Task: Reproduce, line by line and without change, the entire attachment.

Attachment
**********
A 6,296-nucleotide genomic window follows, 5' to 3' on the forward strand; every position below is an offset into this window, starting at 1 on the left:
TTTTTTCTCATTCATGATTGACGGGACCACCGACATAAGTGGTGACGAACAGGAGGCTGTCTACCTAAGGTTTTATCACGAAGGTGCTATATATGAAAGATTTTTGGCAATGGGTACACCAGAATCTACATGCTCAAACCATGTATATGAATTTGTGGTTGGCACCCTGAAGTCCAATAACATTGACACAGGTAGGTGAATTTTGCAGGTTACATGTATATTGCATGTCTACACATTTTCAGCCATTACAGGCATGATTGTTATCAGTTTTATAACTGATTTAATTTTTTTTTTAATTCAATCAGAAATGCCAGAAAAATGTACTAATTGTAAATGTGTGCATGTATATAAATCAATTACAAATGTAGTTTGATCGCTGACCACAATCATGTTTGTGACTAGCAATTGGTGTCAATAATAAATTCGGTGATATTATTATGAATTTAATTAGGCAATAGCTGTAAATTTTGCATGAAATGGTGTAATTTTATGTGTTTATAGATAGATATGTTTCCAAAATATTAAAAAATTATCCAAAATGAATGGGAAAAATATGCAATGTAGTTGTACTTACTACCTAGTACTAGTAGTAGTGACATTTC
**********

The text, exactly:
A 6,296-nucleotide genomic window follows, 5' to 3' on the forward strand; every position below is an offset into this window, starting at 1 on the left:
TTTTTTCTCATTCATGATTGACGGGACCACCGACATAAGTGGTGACGAACAGGAGGCTGTCTACCTAAGGTTTTATCACGAAGGTGCTATATATGAAAGATTTTTGGCAATGGGTACACCAGAATCTACATGCTCAAACCATGTATATGAATTTGTGGTTGGCACCCTGAAGTCCAATAACATTGACACAGGTAGGTGAATTTTGCAGGTTACATGTATATTGCATGTCTACACATTTTCAGCCATTACAGGCATGATTGTTATCAGTTTTATAACTGATTTAATTTTTTTTTTAATTCAATCAGAAATGCCAGAAAAATGTACTAATTGTAAATGTGTGCATGTATATAAATCAATTACAAATGTAGTTTGATCGCTGACCACAATCATGTTTGTGACTAGCAATTGGTGTCAATAATAAATTCGGTGATATTATTATGAATTTAATTAGGCAATAGCTGTAAATTTTGCATGAAATGGTGTAATTTTATGTGTTTATAGATAGATATGTTTCCAAAATATTAAAAAATTATCCAAAATGAATGGGAAAAATATGCAATGTAGTTGTACTTACTACCTAGTACTAGTAGTAGTGACATTTC